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Two-Part Surgical Neck Fractures of the Proximal Part of the HumerusA Biomechanical Evaluation of Two Fixation Techniques
Sara L. Edwards, MD1; Nicole A. Wilson, MS2; Li-qun Zhang, PhD2; Steven Flores, MD1; Bradley R. Merk, MD1
1 Sara L. Edwards, MD Steven Flores, MD Bradley R. Merk, MD Department of Orthopaedic Surgery, Northwestern University, 645 North Michigan Avenue, Suite 910, Chicago, IL 60611
2 Nicole A. Wilson, MS Li-Qun Zhang, PhD Sensory Motor Performance Program, Rehabilitation Institute of Chicago, 345 East Superior Street, Room 1408, Chicago, IL 60611
View Disclosures and Other Information
The authors did not receive grants or outside funding in support of their research for or preparation of this manuscript. They did not receive payments or other benefits or a commitment or agreement to provide such benefits from a commercial entity. No commercial entity paid or directed, or agreed to pay or direct, any benefits to any research fund, foundation, educational institution, or other charitable or nonprofit organization with which the authors are affiliated or associated.
Investigation performed at the Department of Orthopaedic Surgery, Northwestern University, Chicago, Illinois

The Journal of Bone and Joint Surgery, Incorporated
J Bone Joint Surg Am, 2006 Oct 01;88(10):2258-2264. doi: 10.2106/JBJS.E.00757
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Abstract

Background: Successful internal fixation of fractures of the surgical neck of the humerus can be difficult to achieve because of osteopenia of the proximal aspect of the humerus. The purpose of this study was to compare the biomechanical stability of a proximal humeral intramedullary nail and a locking plate for the treatment of a comminuted two-part fracture of the surgical neck in a human cadaver model.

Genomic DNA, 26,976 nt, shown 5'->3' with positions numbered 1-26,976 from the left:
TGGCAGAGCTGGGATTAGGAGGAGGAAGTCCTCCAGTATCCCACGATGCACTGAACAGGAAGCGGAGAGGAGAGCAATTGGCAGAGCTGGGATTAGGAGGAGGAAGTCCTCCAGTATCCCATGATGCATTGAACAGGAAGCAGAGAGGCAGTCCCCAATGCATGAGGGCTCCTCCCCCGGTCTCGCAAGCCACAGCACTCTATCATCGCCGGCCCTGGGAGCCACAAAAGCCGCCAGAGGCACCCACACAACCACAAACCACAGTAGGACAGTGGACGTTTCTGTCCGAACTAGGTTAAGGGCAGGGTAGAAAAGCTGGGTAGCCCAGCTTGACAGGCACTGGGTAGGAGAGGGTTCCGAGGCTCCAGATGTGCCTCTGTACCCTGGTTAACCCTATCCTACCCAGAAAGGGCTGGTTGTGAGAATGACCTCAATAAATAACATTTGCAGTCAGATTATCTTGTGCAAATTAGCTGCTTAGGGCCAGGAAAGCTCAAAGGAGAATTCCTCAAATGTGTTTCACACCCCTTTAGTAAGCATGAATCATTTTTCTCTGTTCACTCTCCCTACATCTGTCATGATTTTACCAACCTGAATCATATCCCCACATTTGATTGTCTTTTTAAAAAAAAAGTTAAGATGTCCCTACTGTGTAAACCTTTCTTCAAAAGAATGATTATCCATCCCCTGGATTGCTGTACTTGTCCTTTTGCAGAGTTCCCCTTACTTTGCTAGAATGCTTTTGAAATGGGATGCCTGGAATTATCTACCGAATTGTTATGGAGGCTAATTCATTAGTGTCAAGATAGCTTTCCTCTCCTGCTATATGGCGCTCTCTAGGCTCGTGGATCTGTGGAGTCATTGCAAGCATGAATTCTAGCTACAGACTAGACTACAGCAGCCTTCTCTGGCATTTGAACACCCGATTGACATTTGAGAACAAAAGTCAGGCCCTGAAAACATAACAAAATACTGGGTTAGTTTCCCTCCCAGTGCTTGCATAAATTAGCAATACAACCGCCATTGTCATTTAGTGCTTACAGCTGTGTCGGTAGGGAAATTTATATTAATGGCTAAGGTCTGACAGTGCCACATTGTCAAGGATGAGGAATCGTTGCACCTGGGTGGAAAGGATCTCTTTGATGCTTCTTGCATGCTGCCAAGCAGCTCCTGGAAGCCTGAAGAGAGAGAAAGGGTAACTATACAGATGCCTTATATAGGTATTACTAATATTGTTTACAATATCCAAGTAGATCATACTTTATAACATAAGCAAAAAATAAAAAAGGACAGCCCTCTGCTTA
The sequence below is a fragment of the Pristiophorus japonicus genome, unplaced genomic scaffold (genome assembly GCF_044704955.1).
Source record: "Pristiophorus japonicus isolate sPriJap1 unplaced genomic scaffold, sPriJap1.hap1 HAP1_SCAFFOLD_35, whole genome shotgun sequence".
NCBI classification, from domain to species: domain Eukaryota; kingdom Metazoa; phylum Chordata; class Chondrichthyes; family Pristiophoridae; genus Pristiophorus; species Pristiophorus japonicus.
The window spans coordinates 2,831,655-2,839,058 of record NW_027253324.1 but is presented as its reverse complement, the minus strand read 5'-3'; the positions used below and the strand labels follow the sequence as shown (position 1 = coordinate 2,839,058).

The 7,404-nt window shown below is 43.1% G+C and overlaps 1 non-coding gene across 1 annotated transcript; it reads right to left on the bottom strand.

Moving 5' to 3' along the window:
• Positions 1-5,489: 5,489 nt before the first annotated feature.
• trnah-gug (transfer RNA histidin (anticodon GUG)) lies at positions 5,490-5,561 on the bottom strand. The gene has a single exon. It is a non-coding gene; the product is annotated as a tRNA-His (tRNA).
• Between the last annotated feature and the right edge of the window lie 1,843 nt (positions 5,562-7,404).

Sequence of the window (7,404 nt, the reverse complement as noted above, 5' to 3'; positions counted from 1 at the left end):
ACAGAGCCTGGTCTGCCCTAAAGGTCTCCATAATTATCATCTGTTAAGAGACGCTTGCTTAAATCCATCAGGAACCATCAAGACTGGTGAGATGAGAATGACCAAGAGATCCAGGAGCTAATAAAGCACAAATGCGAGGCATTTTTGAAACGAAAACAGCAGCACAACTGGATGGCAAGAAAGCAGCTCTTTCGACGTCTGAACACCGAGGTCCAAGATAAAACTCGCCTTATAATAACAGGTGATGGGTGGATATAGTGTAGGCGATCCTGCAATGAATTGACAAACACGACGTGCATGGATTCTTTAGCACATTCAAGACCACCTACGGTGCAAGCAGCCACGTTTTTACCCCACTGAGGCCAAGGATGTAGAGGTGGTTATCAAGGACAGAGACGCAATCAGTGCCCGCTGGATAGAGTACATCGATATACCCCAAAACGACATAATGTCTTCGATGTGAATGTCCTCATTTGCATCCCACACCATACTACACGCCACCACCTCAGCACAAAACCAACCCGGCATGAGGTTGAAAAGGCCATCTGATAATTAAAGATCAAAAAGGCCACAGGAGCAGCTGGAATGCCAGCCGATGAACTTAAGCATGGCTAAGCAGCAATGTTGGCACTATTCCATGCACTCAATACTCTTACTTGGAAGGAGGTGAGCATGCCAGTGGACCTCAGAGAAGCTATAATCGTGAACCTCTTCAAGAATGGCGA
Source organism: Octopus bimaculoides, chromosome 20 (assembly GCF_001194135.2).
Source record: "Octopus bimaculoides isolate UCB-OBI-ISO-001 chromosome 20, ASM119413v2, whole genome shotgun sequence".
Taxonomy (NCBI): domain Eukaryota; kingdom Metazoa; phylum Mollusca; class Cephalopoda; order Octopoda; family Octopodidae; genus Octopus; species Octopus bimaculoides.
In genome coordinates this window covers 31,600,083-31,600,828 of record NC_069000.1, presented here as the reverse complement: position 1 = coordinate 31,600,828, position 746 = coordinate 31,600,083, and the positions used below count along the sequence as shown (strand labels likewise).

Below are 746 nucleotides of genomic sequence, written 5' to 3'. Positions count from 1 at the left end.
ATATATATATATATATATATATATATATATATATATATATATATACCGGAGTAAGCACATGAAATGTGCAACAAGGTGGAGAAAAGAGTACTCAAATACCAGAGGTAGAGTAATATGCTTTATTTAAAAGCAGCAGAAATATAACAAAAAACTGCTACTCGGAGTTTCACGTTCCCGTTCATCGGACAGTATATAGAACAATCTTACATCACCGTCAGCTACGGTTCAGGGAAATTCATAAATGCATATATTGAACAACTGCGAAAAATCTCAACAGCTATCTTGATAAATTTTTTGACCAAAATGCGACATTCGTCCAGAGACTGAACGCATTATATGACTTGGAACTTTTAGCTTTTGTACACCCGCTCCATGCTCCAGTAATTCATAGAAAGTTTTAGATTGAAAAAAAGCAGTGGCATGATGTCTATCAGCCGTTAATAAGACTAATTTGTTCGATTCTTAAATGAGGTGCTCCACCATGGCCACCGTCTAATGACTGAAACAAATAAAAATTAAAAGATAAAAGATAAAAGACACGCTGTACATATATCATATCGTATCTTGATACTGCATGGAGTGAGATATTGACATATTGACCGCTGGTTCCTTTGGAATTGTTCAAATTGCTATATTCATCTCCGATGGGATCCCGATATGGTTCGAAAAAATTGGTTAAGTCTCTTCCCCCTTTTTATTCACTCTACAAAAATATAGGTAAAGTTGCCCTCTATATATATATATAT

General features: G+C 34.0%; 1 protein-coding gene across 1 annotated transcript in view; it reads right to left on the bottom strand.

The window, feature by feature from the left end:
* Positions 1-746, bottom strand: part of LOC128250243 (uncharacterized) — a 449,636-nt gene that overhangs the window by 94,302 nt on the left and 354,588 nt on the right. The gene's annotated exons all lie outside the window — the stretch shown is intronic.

Methods: Twenty-four cadaveric humeri were instrumented with use of either a titanium proximal humeral nail (PHN) or a 3.5-mm locking compression plate for the proximal part of the humerus (LCP-PH). The specimens were matched by bone mineral density and were separated into four experimental groups with six humeri in each: PHN bending, LCP-PH bending, PHN torsion, or LCP-PH torsion. Comminuted fractures of the surgical neck were simulated by excising a 10-mm wedge of bone. Bending specimens were cyclically loaded from 0 to 7.5 Nm of varus bending moment at the fracture site. Torsion specimens were cyclically loaded to ±2 Nm of axial torque. The mean and maximum displacement in bending, mean and maximum angular rotation in torsion, and stiffness of the bone-implant constructs were compared.

Results: In bending, the LCP-PH group demonstrated significantly less mean displacement of the distal fragment than did the PHN group over 5000 cycles (p = 0.002). In torsion, the LCP-PH group demonstrated significantly less mean angular rotation than did the PHN group over 5000 cycles (p = 0.04). A significant number of specimens in the PHN group failed prior to reaching 5000 cycles (p = 0.04). The LCP-PH implant created a significantly stiffer bone-implant construct than did the PHN implant (p = 0.007).

Conclusions: The LCP proximal humeral plate demonstrated superior biomechanical characteristics compared with the proximal humeral nail when tested cyclically in both cantilevered varus bending and torsion. The rate of early failure of the proximal humeral nail could reflect the high moment transmitted to the locking proximal screw-bone interface in this implant.

Clinical Relevance: The high failure rate in torsion of the proximal humeral nail-bone construct is concerning, and, with relatively osteoporotic bone and early motion, the results could be poor.

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    Accreditation Statement
    These activities have been planned and implemented in accordance with the Essential Areas and policies of the Accreditation Council for Continuing Medical Education (ACCME) through the joint sponsorship of the American Academy of Orthopaedic Surgeons and The Journal of Bone and Joint Surgery, Inc. The American Academy of Orthopaedic Surgeons is accredited by the ACCME to provide continuing medical education for physicians.
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